Hong Kong banks see profit growth in 2019 despite challenges; an increased focus on costs set to continue, finds KPMG report

HONG KONG, June 16, 2020 /PRNewswire/ -- Hong Kong's banking sector showed resilience in 2019 despite a challenging year for the overall economy. The industry will need to manage the impact of COVID-19 on their financial results and operating models, by focusing on costs and strengthening resilience, according to KPMG analysis. 

The KPMG Hong Kong Banking Report 2020, the 32nd annual edition, shows the total assets of all licensed banks expanded by 4.8% to HK$21 trillion in 2019, with a growth of 6.4% in loans and advances (compared to 3.5% in 2018) and hitting HK$10 trillion for the first time. The operating profit before impairment charges for all licensed banks increased by 4% from HK$276 billion in 2018 to HK$287 billion in 2019. The average net interest margin (NIM) across all surveyed licensed banks increased by 13 basis points to 1.79% in 2019, with that of the top 10 locally incorporated licensed banks with highest total assets increasing by 2 basis points to 1.71% in 2019, driven by wider customer deposit spreads. Credit quality also remained strong in 2019 among the surveyed licensed banks, with the impaired loan ratio for marginally improved by 1 basis point from 0.51 percent to 0.50 percent.

Paul McSheaffrey, Partner, Head of Banking & Capital Markets, Hong Kong, KPMG China, says: "There were some difficult times operationally in 2019 but banks generally fared well and profitability was up. Moving into 2020, the onset of COVID-19, coupled with macroeconomic uncertainty, is likely to have a significant impact on profitability as banks grapple with challenges in generating revenue, as well as rising credit impairment costs that cannot be avoided. To maintain profitability, many banks will need to place an increased focus on costs as the primary lever to manage profitability." 

Meanwhile, one virtual bank has launched and the remaining seven virtual banks are set to launch in Hong Kong soon and are expected to compete with traditional banks on price to attract customers and deposits and could push up the cost of funding. The full launch of all the virtual banks could cause price competition for term deposits however deposits at virtual banks as a percent of total balances are likely to be relatively minor, at around 2 to 3 percent of the total, at least in the short term so the impact on overall margin compression will be limited.

Terence Fong, Partner, Head of Chinese Banks, Hong Kong, KPMG China, says: "We expect banks to increase their focus on automation from a cost and resilience perspective. Ensuring that banks can continue to operate and offer their core services is key, and customers are also increasingly demanding more digital solutions for their banking needs, especially as COVID-19 has led to the increasing use of digital channels. To support this, banks are realising that more of their products and transaction processing will need to be digitalised."

The banking landscape continues to rapidly evolve, and banks no longer do everything by themselves – there is more reliance on third parties as part of the overall ecosystem to provide not just banking services, but broader lifestyle services to customers. However, COVID-19 has shown that this increasing reliance on third parties can present significant challenges for banks. Going forward, managing third party risk will become increasingly important in ensuring that banks can continue to offer a seamless service to their clients and can preserve the trust that customers in Hong Kong continue to place in them.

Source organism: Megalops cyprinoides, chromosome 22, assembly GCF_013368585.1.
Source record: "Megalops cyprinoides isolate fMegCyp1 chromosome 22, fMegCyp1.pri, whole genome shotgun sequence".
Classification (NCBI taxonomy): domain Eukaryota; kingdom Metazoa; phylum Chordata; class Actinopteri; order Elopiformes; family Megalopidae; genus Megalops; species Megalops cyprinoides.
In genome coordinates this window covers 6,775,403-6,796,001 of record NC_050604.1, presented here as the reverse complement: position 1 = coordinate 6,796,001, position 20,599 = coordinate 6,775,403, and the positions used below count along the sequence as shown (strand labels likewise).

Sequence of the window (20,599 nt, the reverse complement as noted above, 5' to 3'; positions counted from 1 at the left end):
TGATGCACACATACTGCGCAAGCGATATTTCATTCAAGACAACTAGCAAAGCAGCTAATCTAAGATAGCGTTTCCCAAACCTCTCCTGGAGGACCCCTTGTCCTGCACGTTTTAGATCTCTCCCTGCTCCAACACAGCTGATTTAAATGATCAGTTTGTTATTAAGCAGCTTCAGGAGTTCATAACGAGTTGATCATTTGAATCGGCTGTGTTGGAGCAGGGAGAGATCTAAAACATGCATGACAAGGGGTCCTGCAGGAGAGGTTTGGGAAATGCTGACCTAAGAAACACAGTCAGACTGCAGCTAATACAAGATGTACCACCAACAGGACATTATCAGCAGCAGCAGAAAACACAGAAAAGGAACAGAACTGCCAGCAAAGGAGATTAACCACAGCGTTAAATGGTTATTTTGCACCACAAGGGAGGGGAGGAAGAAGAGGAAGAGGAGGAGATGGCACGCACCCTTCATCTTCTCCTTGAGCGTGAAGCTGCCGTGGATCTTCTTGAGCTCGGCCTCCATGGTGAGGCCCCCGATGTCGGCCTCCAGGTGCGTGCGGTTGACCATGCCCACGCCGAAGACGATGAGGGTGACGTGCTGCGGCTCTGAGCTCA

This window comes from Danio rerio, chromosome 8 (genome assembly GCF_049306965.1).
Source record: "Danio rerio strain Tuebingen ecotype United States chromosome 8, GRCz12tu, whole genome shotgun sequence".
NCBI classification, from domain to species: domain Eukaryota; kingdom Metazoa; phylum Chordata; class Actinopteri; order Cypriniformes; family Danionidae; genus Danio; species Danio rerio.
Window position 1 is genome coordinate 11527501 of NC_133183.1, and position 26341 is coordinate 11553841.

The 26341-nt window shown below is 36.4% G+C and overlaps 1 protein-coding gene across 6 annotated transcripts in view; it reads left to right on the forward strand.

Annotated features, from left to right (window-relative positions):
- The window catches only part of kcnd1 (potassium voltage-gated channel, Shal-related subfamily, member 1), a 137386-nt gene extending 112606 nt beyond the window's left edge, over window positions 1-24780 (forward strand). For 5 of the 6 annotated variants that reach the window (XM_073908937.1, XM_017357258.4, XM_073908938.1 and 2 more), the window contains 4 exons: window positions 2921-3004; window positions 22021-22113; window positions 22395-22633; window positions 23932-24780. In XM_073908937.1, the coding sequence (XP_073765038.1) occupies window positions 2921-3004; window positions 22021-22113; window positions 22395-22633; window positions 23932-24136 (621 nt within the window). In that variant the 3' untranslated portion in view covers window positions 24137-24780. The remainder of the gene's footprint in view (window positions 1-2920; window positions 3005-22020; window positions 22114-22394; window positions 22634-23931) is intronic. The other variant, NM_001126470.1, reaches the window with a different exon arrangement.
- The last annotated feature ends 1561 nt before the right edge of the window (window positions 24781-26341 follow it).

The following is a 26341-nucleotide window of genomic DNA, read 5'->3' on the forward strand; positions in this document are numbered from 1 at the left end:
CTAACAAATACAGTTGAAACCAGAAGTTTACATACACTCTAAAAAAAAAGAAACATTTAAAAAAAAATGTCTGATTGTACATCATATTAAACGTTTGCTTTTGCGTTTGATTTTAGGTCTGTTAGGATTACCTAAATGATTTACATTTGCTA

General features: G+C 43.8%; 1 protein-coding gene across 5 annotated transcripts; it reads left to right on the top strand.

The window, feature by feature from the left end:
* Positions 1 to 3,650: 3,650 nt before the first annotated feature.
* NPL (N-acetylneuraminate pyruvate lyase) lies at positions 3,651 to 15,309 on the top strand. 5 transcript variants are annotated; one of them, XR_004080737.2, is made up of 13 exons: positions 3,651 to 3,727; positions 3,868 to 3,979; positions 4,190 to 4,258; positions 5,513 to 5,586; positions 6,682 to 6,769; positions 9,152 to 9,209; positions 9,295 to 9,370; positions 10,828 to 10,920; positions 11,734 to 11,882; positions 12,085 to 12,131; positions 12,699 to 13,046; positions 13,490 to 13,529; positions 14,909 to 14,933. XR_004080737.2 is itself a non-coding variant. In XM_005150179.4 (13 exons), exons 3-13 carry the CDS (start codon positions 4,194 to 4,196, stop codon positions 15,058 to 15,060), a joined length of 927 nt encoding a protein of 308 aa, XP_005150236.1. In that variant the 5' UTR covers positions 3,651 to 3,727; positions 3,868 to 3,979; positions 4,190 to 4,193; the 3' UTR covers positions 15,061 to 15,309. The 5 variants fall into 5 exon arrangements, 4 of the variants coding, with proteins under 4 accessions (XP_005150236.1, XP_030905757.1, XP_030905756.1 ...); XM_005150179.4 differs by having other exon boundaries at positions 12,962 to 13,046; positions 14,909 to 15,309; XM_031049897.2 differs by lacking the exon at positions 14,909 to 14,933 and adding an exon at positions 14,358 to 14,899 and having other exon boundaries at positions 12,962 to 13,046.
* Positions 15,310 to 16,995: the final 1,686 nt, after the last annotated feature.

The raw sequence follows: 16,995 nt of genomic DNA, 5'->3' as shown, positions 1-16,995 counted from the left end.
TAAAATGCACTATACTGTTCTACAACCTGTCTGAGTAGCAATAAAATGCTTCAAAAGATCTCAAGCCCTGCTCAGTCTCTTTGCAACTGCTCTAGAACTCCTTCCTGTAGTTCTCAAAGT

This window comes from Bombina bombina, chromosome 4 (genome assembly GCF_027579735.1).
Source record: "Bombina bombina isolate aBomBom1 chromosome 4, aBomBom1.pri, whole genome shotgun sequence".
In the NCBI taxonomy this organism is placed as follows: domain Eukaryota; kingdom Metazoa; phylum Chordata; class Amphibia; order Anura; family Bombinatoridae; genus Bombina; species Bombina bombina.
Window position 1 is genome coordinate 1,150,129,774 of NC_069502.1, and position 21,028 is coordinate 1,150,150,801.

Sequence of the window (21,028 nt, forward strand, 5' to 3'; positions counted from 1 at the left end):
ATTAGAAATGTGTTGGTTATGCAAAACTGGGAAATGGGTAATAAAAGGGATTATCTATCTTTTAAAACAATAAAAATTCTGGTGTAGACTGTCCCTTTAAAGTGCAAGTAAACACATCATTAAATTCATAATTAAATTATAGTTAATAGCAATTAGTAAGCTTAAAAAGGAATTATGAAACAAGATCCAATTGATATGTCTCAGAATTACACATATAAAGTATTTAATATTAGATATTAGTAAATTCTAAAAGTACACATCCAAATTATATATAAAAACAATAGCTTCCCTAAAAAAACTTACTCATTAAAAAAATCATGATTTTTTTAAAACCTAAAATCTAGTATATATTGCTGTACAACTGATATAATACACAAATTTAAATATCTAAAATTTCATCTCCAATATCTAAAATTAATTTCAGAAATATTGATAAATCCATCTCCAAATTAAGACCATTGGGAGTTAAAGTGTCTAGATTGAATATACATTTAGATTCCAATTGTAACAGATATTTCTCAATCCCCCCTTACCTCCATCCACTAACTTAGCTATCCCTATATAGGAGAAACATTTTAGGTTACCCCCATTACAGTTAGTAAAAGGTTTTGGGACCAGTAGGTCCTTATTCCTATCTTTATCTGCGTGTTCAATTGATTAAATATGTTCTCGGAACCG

McSheaffrey concludes: "Hong Kong's infrastructure and ability to get back up and running quickly in light of COVID-19 may cause some international banks to consider building up capacity in the city for their global operations to strengthen their resilience. Having global operation centres in Hong Kong, albeit not necessarily on the scale of traditional outsourcing locations, could therefore be an attractive proposition for some banks – the value gained from operational resilience is arguably more important than costs."

About KPMG China

KPMG member firms and its affiliates operating in mainland China, Hong Kong and Macau are collectively referred to as "KPMG China". KPMG China is based in 26 offices across 24 cities with around 12,000 partners and staff in Beijing, Changsha, Chengdu, Chongqing, Foshan, Fuzhou, Guangzhou, Haikou, Hangzhou, Jinan, Nanjing, Ningbo, Qingdao, Shanghai, Shenyang, Shenzhen, Suzhou, Tianjin, Wuhan, Xiamen, Xi'an, Zhengzhou, Hong Kong SAR and Macau SAR. Working collaboratively across all these offices, KPMG China can deploy experienced professionals efficiently, wherever our client is located.

KPMG is a global network of professional services firms providing Audit, Tax and Advisory services. We operate in 147 countries and territories and have more than 219,000 people working in member firms around the world. The independent member firms of the KPMG network are affiliated with KPMG International Cooperative ("KPMG International"), a Swiss entity. Each KPMG firm is a legally distinct and separate entity and describes itself as such. In 1992, KPMG became the first international accounting network to be granted a joint venture licence in mainland China. KPMG was also the first among the Big Four in mainland China to convert from a joint venture to a special general partnership, as of 1 August 2012. Additionally, the Hong Kong firm can trace its origins to 1945. This early commitment to this market, together with an unwavering focus on quality, has been the foundation for accumulated industry experience, and is reflected in KPMG's appointment for multidisciplinary services (including audit, tax and advisory) by some of China's most prestigious companies.

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